Andy Stott is a musical chameleon. He isn’t easy to pin down from album-to-album, let alone song-to-song. He’s played with Drum ‘n Bass’ manic breakbeats, microhouse’s exacting hypnosis, avant-garde’s unpredictability, and even unabashedly beautiful soundscapes—sometimes all in the same song—but if there’s one defining element, it’s an aching, monolithic backbeat. Stott’s songs don’t so much contain a bass line as an enveloping abyss as the foundation.
After 2012’s masterstroke, Luxury Problems, Stott could have easily coasted on variations of that album’s atmospheric dub, but Faith In Strangers thrives on unexpectedness and flipping the script between grotesque and beautiful, calming and dissonant. In the process, he’s made a stunning techno album admirable for both its technical innovation and its stark emotional resonance.
“Time Away” sets this dichotomy nicely with an unusually somber slow-burn soundscape that recalls the majestic instrumental work of Johann Johannson mixed with the narcotic haze of William Basinski. Playing with distance, the main horn figure glides as if it’s undulating back and forth through a reverberating canyon toward the listener.
“Violence” heads closer to the dancing floor with crater-inducing bass blasts, a squealing melody, and a disembodied siren sounding vaguely like Bjork, but there’s still a halo of unease that hangs over the track. “On Oath” similarly oscillates between severity and tranquility beginning as a bubbling drone before being overwhelmed by throbbing percussion and a juxtaposition of angelic voices and whirring machinery.
In Stott’s world, the natural and mechanical spheres don’t so much confront each other as co-exist.
Stott’s arrangement coalesces voices that sound like woodland nymphs and factory machinery merging into one cohesive whole. But Stott’s strength isn’t just building these hermetic worlds; Stott’s music takes genre architecture that already exists and scrambles it to his own will, twisting lulling drones into dancey bangers and completely changing the tone of familiar genres.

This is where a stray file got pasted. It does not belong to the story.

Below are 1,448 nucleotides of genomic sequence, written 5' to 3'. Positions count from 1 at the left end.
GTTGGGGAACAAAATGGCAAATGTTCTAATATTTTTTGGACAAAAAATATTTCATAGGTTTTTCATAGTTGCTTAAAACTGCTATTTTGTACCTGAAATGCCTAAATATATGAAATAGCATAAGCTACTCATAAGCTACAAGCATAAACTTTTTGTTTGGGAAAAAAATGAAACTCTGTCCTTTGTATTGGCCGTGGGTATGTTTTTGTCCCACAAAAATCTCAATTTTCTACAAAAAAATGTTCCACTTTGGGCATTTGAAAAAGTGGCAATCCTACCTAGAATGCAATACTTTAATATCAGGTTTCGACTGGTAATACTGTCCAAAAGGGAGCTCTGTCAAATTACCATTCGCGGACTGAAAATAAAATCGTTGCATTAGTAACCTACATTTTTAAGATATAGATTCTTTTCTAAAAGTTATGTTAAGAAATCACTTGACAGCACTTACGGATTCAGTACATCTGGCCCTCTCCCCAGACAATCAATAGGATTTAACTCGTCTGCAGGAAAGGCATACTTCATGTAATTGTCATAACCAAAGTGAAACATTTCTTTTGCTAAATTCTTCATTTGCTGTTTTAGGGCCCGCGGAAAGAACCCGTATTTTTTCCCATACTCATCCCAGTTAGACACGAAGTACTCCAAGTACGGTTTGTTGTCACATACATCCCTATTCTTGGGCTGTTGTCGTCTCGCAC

Stott’s music doesn’t need to be provocative. It’s capable of startling beauty even when he’s not subverting genre conventions. “Faith In Strangers” is one of the most gorgeous things Stott’s released—a rippled, melancholy techno song that serves as one of a few reunions with Luxury Problems‘ highlight, Alison Skidmore. Skidmore is still ghostly here, her wisp of a voice gliding through the heft of the music.
It’s far from make-out music, but it’s mechanically wounded in the same way that the best Aphex Twin songs strives for.
Like the best synthesists, Stott is voracious in his musical appetite without ever feeling like his influences are intruding on his own sound. “No Surrender” recalls Actress’ stuttering techno for nearly two minutes before field recordings and bone-snapping percussion lead in a pulverizing bass to destroy the foundation of the song. “How It Was” is similarly corrosive, like a post-apocalyptic version of Disclosure’s two-step. Likewise, “Damage” reimagines Trap as a futuristic soundtrack to The Texas Chainsaw Massacre with rusted snares, cymbals and blown-out atmospherics.
Stott isn’t unique to use bass as a weapon though. Groups like shamanic droners Sunn O))) have long built their sound on swallowing low-ends, but Stott’s brand of techno is so much more than sonic terrorism. This is fundamentally melodic techno, interested in the dance floor even when it sounds like the melody is sinking into quicksand.
In an interview with Tokyo outlet, Gadabout, Stott was asked to describe his music. He said, “If you can imagine an atmospheric soundtrack to a film, but at the same time it’s dance floor friendly.” It may be hard to imagine Stott playing in anywhere that wouldn’t cater to more adventurous strands of electronic music, but unlike some of his contemporaries, Stott isn’t just making this music as a monument—there’s a soul in this machine.
Andy Stott – Faith In Strangers tracklist
- “Time Away”
- “On Oath”
- “Science and Industry”
- “No Surrender”
- “How It Was”
- “Faith In Strangers”